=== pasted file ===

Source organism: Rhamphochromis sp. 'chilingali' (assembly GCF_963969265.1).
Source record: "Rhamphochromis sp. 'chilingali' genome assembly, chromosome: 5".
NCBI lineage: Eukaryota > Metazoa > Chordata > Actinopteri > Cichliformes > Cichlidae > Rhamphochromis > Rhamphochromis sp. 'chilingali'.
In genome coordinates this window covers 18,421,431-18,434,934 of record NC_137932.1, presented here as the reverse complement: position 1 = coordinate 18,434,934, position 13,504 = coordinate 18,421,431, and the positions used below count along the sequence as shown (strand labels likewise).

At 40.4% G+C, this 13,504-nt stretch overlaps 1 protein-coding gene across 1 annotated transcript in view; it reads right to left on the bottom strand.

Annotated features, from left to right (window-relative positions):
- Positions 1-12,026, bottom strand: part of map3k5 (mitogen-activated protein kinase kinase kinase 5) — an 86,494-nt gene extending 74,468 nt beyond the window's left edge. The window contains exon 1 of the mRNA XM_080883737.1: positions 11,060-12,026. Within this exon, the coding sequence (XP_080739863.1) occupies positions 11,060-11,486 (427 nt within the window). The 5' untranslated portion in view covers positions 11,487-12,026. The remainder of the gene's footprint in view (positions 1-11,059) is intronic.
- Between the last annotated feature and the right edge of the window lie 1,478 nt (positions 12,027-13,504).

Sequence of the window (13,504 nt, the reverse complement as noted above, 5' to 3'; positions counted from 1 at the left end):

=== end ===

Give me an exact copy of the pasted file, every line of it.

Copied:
Source organism: Rhamphochromis sp. 'chilingali' (assembly GCF_963969265.1).
Source record: "Rhamphochromis sp. 'chilingali' genome assembly, chromosome: 5".
NCBI lineage: Eukaryota > Metazoa > Chordata > Actinopteri > Cichliformes > Cichlidae > Rhamphochromis > Rhamphochromis sp. 'chilingali'.
In genome coordinates this window covers 18,421,431-18,434,934 of record NC_137932.1, presented here as the reverse complement: position 1 = coordinate 18,434,934, position 13,504 = coordinate 18,421,431, and the positions used below count along the sequence as shown (strand labels likewise).

At 40.4% G+C, this 13,504-nt stretch overlaps 1 protein-coding gene across 1 annotated transcript in view; it reads right to left on the bottom strand.

Annotated features, from left to right (window-relative positions):
- Positions 1-12,026, bottom strand: part of map3k5 (mitogen-activated protein kinase kinase kinase 5) — an 86,494-nt gene extending 74,468 nt beyond the window's left edge. The window contains exon 1 of the mRNA XM_080883737.1: positions 11,060-12,026. Within this exon, the coding sequence (XP_080739863.1) occupies positions 11,060-11,486 (427 nt within the window). The 5' untranslated portion in view covers positions 11,487-12,026. The remainder of the gene's footprint in view (positions 1-11,059) is intronic.
- Between the last annotated feature and the right edge of the window lie 1,478 nt (positions 12,027-13,504).

Sequence of the window (13,504 nt, the reverse complement as noted above, 5' to 3'; positions counted from 1 at the left end):